Casein is a healthy and effective support for losing weight


Taking a casein protein supplement will increase your daily protein intake. This is an important factor in weight loss because increase of protein in your diet in general will increase your calorie burn rate. Casein also supports weight loss specifically because it is digested slowly and reduces appetite making it easier to eat less. Casein is a natural milk-based protein.


This article will explain why it is a good idea to take a casein protein supplement if you want to lose weight. It will also explain in detail what it is about casein that can support weight loss, as well as describing other health benefits of casein.

What is casein?

Casein is a natural milk-based protein supplement. Casein is exactly the same kind of protein you find in cheese, yogurt and milk. Casein protein supplement is natural milk protein in concentrated powder form.

Casein is high quality protein

Many food items are rich in protein. Seen from the perspective of a human being though, not all proteins are equally valuable. There are some proteins that the human body needs more than other proteins. Casein contains an ideal composition of proteins for humans.

Casein is a complete source of protein. It provides you with all the amino acids that are essential for your body’s maintenance, repair and growth.

How much protein is there in casein?

A pure unflavored casein powder contains approximately 80 grams of protein per 100 grams of powder. In other words, it contains around 80% protein. You will find products though, that have a protein content down at around 65% or lower. Make sure you take a good look at the list of ingredients and the nutrition facts of a product, before you decide on your purchase.

Many protein supplement products come with a scoop that gives a 30 grams servings size. So, one brimful scoop contains 30 grams of casein powder. If the powder is at 80% protein, then one serving will contain approximately 24 grams of protein. For comparison, one large egg contains 6 grams of protein. This means, that taking one 30 grams scoop of casein gives you the same amount of protein as if you eat 4 large eggs.

How does casein help me lose weight?

1 – Increase your calorie burn rate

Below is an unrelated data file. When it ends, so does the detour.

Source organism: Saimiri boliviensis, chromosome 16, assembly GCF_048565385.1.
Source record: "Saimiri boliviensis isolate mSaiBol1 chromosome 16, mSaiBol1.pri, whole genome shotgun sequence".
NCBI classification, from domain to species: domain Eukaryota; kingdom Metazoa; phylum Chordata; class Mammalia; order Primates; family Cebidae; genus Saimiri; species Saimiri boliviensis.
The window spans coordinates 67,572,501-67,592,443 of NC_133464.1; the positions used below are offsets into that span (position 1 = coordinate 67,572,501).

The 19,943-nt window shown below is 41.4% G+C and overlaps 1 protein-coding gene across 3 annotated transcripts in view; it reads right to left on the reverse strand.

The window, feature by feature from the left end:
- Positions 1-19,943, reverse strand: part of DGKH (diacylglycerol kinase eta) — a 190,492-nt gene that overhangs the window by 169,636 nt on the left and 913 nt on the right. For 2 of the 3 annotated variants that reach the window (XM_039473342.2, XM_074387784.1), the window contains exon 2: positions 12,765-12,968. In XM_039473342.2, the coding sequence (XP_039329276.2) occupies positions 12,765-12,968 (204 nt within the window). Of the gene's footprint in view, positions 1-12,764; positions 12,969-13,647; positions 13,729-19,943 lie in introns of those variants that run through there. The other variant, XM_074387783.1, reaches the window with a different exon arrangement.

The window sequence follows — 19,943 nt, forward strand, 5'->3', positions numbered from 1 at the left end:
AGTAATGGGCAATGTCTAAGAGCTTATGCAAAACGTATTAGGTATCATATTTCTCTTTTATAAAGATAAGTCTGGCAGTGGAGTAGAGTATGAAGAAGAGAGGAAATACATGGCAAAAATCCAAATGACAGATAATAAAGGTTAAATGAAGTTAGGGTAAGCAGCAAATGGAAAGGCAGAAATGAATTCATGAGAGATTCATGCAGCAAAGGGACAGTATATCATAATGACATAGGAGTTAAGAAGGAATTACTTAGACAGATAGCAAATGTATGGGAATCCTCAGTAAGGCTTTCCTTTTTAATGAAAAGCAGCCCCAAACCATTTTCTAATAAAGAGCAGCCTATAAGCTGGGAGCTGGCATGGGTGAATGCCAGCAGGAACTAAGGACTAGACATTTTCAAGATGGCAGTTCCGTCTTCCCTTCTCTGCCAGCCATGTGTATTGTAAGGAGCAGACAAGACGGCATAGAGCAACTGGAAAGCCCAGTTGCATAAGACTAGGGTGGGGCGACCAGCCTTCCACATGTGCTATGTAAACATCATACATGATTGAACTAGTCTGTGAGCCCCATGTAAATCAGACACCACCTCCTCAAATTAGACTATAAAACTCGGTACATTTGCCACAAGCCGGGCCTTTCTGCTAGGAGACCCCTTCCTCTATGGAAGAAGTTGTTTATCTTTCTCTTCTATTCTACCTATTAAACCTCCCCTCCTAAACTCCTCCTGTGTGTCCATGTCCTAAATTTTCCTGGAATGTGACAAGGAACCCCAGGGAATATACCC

Firstly, increasing protein in your diet in general supports weight loss by boosting metabolism and the body’s overall calorie burn rate. The body simply burns more calories in a day, if a larger proportion of the food is protein. In that way, a protein rich diet leads to weight loss even if you do not pay any special attention to reducing calories, portions, fat or carbohydrate.

2 – Make you feel full for a long time

Secondly, casein in particular supports weight loss by giving a feeling of being full, of satiety, and reducing the appetite [01]. This is effect is partly caused by the simple fact that it takes a long time for casein to be digested, and partly mediated by the nervous system.

3 – Retain your muscle mass

Thirdly, casein is digested slowly and thereby releases a stream of amino acids in your bloodstream for up to 7 hours. An effect of this continuous supply of amino acids to the bloodstream, is that the level of amino acids in the blood stream does not go too low. When the amino acids level goes too low, the body will start taking amino acids from the muscles to keep up a minimum level in the blood stream. When this happens, the body loses some muscle mass. The casein that is being slowly digested blocks this from happening.

Losing muscle mass in fact has a long range of negative health effects. The one we focus on here and now, is that when muscle mass decreases, the body will have a lower base line calorie burn rate. The more muscle we have, the more calories we burn even when resting, and the easier it is to lose weight. So, to put it short: casein helps you retain the muscle you have also when there is far in between meals, thereby keeping your calorie burn rate higher.

It may sound a bit dramatic that the body will start feeding on its own muscle mass, but it is completely normal. It is an every day event if there is far in between meals. It is like the body in a certain sense treats the muscle mass as an amino acid bank. It adds muscle when it has enough amino acids available to make a deposit, and it draws out amino acids from the bank when the bloodstream level runs too low. It is a continuous process and balance between building and destroying.

The main point here is, that the body will not borrow amino acids from its own muscles for as long as it is still feeding on casein. Casein supports retaining lean muscle mass [02].

4 – Grow new muscle

Fourthly, casein will support growth of new muscle [03]. Here we are not necessarily talking about building muscle in the way bodybuilders work on it. We are talking about the mild to moderate increase of your lean muscle mass that will occur naturally over some time if your diet is richer in protein.

If you gain a bit more muscle, you will then also gain a slightly higher calorie burn rate. Again, a higher calorie burn rate will make it easier for you to lose weight and keep your weight low. If your body has more muscle, you will burn more calories without having to work for it. Casein will help you grow a bit more muscle, whether you train or not.

How do I take casein to lose weight?

Here are some suggestions for how you can add casein to your diet to support weight loss:

1 – With breakfast

Take a casein shake with your breakfast to make sure it is rich in protein. Also to make sure that you will feel full all the way till lunch and feel less craving to eat snacks. If your breakfast is a bowl of cereals, it is perfect to mix a serving of casein into it.

2 – Before lunch and dinner

Take a casein shake before lunch or dinner to make you feel less hungry when you eat your meal. When you are less hungry you will tend to eat less. When you look at the casein shake plus the meal as a whole, it will most likely be higher in protein and lower in carbohydrate, than if you don’t take a casein shake.